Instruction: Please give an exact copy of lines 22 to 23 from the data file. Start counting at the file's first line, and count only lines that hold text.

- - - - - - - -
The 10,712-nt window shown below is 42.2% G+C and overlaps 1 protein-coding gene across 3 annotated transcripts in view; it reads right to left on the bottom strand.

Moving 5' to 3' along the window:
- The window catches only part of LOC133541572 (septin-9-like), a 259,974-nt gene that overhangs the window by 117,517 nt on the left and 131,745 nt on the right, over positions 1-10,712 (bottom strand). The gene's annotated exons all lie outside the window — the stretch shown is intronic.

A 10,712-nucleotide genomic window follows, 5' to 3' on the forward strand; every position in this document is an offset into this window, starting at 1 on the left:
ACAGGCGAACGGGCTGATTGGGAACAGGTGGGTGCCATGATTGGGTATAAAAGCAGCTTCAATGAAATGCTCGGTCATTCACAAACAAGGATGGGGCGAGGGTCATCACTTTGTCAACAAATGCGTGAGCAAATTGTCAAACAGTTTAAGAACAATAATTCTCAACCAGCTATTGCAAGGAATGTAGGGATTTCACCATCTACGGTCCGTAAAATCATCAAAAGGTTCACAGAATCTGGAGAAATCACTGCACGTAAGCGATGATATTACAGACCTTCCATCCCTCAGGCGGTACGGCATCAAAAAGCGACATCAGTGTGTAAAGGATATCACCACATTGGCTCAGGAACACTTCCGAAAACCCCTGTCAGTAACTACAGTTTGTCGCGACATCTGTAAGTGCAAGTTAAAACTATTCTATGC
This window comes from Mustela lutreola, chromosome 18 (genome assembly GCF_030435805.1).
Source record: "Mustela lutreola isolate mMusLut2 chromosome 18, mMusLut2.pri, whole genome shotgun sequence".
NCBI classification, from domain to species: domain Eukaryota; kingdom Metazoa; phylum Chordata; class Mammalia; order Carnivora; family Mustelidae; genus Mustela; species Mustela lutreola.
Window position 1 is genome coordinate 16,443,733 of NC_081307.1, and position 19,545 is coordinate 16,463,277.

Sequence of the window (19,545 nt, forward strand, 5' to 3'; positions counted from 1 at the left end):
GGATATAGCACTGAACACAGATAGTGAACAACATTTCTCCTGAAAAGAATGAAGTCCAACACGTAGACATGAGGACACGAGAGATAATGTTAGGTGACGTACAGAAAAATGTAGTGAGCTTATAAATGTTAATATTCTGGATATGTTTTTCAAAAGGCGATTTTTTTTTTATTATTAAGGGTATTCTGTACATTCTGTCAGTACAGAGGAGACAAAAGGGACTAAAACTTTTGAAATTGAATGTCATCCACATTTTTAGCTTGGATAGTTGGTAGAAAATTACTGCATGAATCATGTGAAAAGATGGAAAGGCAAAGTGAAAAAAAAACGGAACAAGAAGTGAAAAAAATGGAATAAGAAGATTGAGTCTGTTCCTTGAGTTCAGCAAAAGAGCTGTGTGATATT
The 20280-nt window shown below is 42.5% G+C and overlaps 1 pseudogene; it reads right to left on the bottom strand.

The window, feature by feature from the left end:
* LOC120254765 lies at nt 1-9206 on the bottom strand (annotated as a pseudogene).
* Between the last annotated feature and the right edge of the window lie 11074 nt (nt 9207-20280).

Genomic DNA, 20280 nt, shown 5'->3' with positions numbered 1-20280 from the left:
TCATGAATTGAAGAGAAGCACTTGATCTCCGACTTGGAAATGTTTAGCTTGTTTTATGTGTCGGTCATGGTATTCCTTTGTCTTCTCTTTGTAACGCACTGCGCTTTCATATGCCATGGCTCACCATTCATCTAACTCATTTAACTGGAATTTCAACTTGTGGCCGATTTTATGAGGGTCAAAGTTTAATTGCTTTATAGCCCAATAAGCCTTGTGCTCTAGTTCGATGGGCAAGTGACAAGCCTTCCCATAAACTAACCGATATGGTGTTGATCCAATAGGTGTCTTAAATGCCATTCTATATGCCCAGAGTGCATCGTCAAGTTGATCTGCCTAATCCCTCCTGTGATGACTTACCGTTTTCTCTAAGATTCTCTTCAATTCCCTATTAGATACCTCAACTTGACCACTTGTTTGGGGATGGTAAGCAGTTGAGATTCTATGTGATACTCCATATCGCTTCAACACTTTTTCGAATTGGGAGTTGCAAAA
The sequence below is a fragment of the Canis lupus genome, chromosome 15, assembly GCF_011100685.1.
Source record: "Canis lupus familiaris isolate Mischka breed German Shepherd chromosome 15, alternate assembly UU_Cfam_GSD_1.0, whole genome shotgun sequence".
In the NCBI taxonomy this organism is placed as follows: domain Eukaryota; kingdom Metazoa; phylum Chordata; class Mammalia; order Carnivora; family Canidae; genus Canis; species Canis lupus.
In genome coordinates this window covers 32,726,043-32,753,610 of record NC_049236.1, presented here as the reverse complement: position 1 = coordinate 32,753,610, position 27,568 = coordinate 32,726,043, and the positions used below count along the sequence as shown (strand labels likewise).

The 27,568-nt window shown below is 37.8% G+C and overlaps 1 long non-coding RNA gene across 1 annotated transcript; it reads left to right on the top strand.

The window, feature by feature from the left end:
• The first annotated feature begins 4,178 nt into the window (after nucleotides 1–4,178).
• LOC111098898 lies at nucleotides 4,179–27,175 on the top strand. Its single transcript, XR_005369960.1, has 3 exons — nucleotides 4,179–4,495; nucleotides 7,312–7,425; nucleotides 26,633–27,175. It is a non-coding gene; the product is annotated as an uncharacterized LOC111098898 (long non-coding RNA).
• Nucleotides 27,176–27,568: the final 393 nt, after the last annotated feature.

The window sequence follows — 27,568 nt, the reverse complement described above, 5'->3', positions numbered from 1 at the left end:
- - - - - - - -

The 27,568-nt window shown below is 37.8% G+C and overlaps 1 long non-coding RNA gene across 1 annotated transcript; it reads left to right on the top strand.

The window, feature by feature from the left end: